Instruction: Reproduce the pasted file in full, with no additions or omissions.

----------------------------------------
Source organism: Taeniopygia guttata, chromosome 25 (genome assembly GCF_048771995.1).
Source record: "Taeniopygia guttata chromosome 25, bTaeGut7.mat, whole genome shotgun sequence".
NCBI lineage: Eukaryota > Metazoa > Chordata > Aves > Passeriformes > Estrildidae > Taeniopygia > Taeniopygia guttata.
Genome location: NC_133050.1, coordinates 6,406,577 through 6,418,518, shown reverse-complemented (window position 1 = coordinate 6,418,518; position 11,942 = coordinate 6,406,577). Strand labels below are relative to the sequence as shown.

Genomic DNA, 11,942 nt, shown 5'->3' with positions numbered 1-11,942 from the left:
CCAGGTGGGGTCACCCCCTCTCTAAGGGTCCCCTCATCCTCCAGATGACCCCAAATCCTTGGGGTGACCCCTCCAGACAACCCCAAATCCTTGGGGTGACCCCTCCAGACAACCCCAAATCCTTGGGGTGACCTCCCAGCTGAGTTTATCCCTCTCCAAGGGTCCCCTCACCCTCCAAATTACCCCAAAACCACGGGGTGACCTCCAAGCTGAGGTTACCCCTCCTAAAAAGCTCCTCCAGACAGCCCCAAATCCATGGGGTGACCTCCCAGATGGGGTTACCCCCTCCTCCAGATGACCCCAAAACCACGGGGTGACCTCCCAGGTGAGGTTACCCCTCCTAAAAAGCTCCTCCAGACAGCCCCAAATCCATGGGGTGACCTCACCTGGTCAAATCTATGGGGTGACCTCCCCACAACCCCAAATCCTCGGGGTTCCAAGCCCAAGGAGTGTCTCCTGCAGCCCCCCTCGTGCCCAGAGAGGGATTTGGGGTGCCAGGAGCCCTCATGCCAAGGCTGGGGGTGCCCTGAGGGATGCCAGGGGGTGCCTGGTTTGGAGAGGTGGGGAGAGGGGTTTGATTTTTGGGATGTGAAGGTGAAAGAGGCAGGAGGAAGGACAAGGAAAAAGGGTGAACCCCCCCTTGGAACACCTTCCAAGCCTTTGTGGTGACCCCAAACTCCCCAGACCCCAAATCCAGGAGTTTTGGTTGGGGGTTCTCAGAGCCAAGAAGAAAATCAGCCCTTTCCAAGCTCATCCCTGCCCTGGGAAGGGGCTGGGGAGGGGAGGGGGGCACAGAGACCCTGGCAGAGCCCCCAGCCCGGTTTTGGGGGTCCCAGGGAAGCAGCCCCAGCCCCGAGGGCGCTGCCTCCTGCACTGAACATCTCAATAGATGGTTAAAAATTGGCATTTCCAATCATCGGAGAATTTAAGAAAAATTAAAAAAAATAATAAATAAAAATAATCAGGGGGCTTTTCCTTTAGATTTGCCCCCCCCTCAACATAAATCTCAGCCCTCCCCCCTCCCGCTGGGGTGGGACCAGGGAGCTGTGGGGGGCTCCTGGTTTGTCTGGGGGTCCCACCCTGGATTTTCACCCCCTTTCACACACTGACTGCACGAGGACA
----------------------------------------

Source organism: Taeniopygia guttata, chromosome 25 (genome assembly GCF_048771995.1).
Source record: "Taeniopygia guttata chromosome 25, bTaeGut7.mat, whole genome shotgun sequence".
NCBI lineage: Eukaryota > Metazoa > Chordata > Aves > Passeriformes > Estrildidae > Taeniopygia > Taeniopygia guttata.
Genome location: NC_133050.1, coordinates 6,406,577 through 6,418,518, shown reverse-complemented (window position 1 = coordinate 6,418,518; position 11,942 = coordinate 6,406,577). Strand labels below are relative to the sequence as shown.

Genomic DNA, 11,942 nt, shown 5'->3' with positions numbered 1-11,942 from the left:
CCAGGTGGGGTCACCCCCTCTCTAAGGGTCCCCTCATCCTCCAGATGACCCCAAATCCTTGGGGTGACCCCTCCAGACAACCCCAAATCCTTGGGGTGACCCCTCCAGACAACCCCAAATCCTTGGGGTGACCTCCCAGCTGAGTTTATCCCTCTCCAAGGGTCCCCTCACCCTCCAAATTACCCCAAAACCACGGGGTGACCTCCAAGCTGAGGTTACCCCTCCTAAAAAGCTCCTCCAGACAGCCCCAAATCCATGGGGTGACCTCCCAGATGGGGTTACCCCCTCCTCCAGATGACCCCAAAACCACGGGGTGACCTCCCAGGTGAGGTTACCCCTCCTAAAAAGCTCCTCCAGACAGCCCCAAATCCATGGGGTGACCTCACCTGGTCAAATCTATGGGGTGACCTCCCCACAACCCCAAATCCTCGGGGTTCCAAGCCCAAGGAGTGTCTCCTGCAGCCCCCCTCGTGCCCAGAGAGGGATTTGGGGTGCCAGGAGCCCTCATGCCAAGGCTGGGGGTGCCCTGAGGGATGCCAGGGGGTGCCTGGTTTGGAGAGGTGGGGAGAGGGGTTTGATTTTTGGGATGTGAAGGTGAAAGAGGCAGGAGGAAGGACAAGGAAAAAGGGTGAACCCCCCCTTGGAACACCTTCCAAGCCTTTGTGGTGACCCCAAACTCCCCAGACCCCAAATCCAGGAGTTTTGGTTGGGGGTTCTCAGAGCCAAGAAGAAAATCAGCCCTTTCCAAGCTCATCCCTGCCCTGGGAAGGGGCTGGGGAGGGGAGGGGGGCACAGAGACCCTGGCAGAGCCCCCAGCCCGGTTTTGGGGGTCCCAGGGAAGCAGCCCCAGCCCCGAGGGCGCTGCCTCCTGCACTGAACATCTCAATAGATGGTTAAAAATTGGCATTTCCAATCATCGGAGAATTTAAGAAAAATTAAAAAAAATAATAAATAAAAATAATCAGGGGGCTTTTCCTTTAGATTTGCCCCCCCCTCAACATAAATCTCAGCCCTCCCCCCTCCCGCTGGGGTGGGACCAGGGAGCTGTGGGGGGCTCCTGGTTTGTCTGGGGGTCCCACCCTGGATTTTCACCCCCTTTCACACACTGACTGCACGAGGACA